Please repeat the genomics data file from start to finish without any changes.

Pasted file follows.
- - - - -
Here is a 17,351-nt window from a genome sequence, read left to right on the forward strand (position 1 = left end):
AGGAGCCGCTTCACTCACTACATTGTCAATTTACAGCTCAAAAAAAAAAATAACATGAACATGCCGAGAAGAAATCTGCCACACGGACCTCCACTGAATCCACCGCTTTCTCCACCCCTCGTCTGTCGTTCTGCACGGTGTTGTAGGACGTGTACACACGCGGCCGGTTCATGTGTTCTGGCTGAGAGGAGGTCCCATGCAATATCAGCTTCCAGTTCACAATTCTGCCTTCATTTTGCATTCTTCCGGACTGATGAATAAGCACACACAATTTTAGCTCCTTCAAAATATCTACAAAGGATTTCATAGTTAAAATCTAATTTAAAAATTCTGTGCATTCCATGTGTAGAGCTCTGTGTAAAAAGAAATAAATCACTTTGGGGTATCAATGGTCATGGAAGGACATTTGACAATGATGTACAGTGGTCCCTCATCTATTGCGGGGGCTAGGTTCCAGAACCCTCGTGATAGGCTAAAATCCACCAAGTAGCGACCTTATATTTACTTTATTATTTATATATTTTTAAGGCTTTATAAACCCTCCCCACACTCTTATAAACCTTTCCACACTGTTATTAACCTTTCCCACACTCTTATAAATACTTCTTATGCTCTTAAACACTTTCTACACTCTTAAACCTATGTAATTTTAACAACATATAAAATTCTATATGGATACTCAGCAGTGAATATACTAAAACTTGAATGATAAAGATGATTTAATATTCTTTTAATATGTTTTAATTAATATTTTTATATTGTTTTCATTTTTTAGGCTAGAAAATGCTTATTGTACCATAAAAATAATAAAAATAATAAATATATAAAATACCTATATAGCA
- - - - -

Here is a 17,351-nt window from a genome sequence, read left to right on the forward strand (position 1 = left end):
AGGAGCCGCTTCACTCACTACATTGTCAATTTACAGCTCAAAAAAAAAAATAACATGAACATGCCGAGAAGAAATCTGCCACACGGACCTCCACTGAATCCACCGCTTTCTCCACCCCTCGTCTGTCGTTCTGCACGGTGTTGTAGGACGTGTACACACGCGGCCGGTTCATGTGTTCTGGCTGAGAGGAGGTCCCATGCAATATCAGCTTCCAGTTCACAATTCTGCCTTCATTTTGCATTCTTCCGGACTGATGAATAAGCACACACAATTTTAGCTCCTTCAAAATATCTACAAAGGATTTCATAGTTAAAATCTAATTTAAAAATTCTGTGCATTCCATGTGTAGAGCTCTGTGTAAAAAGAAATAAATCACTTTGGGGTATCAATGGTCATGGAAGGACATTTGACAATGATGTACAGTGGTCCCTCATCTATTGCGGGGGCTAGGTTCCAGAACCCTCGTGATAGGCTAAAATCCACCAAGTAGCGACCTTATATTTACTTTATTATTTATATATTTTTAAGGCTTTATAAACCCTCCCCACACTCTTATAAACCTTTCCACACTGTTATTAACCTTTCCCACACTCTTATAAATACTTCTTATGCTCTTAAACACTTTCTACACTCTTAAACCTATGTAATTTTAACAACATATAAAATTCTATATGGATACTCAGCAGTGAATATACTAAAACTTGAATGATAAAGATGATTTAATATTCTTTTAATATGTTTTAATTAATATTTTTATATTGTTTTCATTTTTTAGGCTAGAAAATGCTTATTGTACCATAAAAATAATAAAAATAATAAATATATAAAATACCTATATAGCA